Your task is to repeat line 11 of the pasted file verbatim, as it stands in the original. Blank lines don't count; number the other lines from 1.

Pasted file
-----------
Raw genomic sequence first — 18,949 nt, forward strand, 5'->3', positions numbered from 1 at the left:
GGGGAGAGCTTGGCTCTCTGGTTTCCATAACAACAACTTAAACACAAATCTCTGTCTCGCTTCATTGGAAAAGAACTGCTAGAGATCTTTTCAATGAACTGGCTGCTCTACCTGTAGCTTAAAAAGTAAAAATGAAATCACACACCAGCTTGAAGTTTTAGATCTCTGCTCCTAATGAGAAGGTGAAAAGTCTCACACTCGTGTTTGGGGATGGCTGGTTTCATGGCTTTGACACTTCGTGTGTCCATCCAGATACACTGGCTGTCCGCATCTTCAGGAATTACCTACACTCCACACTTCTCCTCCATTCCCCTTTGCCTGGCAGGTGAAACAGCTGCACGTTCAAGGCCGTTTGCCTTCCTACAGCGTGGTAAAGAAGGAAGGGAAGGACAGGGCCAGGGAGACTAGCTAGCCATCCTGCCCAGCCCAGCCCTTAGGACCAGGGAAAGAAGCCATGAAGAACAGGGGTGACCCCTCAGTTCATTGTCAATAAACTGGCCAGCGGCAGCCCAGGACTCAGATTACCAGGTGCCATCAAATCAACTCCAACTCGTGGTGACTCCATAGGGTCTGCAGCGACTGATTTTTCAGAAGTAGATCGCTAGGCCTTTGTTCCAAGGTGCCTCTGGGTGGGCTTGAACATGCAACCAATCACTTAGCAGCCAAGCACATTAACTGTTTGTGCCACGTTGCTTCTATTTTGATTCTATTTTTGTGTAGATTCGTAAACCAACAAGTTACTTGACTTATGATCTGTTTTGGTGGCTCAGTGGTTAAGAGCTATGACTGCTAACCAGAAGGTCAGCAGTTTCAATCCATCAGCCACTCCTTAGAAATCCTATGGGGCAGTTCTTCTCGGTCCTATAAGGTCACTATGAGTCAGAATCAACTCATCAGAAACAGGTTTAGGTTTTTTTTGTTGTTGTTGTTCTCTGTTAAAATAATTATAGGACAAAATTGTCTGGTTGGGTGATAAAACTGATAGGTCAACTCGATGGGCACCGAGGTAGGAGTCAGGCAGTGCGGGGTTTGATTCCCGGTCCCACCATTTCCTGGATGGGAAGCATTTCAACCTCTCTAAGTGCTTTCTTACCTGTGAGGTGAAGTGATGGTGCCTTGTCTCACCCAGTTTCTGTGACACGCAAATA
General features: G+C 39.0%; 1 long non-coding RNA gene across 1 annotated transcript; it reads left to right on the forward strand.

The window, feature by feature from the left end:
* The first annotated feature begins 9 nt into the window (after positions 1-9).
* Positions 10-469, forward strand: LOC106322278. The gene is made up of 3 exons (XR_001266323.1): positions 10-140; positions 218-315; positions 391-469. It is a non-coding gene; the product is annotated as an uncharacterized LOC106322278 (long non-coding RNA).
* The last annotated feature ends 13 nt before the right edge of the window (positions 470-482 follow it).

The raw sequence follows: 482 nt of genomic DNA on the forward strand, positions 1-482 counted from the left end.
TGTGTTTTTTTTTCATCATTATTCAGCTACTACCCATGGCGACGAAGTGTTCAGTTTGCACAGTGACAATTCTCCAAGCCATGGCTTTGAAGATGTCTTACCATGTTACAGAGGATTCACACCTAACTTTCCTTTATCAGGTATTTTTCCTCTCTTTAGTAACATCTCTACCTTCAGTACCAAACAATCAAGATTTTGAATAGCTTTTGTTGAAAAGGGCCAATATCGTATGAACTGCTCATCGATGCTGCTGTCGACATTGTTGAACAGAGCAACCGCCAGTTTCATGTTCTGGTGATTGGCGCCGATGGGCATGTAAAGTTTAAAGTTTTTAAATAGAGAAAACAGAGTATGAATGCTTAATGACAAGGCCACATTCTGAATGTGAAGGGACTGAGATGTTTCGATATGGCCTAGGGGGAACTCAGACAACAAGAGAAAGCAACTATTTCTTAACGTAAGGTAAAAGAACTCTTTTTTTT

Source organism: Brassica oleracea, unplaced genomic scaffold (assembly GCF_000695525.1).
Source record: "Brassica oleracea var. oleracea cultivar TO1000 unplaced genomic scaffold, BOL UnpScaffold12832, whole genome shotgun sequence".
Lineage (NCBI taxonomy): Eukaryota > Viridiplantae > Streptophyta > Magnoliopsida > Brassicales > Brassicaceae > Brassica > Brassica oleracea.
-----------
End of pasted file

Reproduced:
Source record: "Brassica oleracea var. oleracea cultivar TO1000 unplaced genomic scaffold, BOL UnpScaffold12832, whole genome shotgun sequence".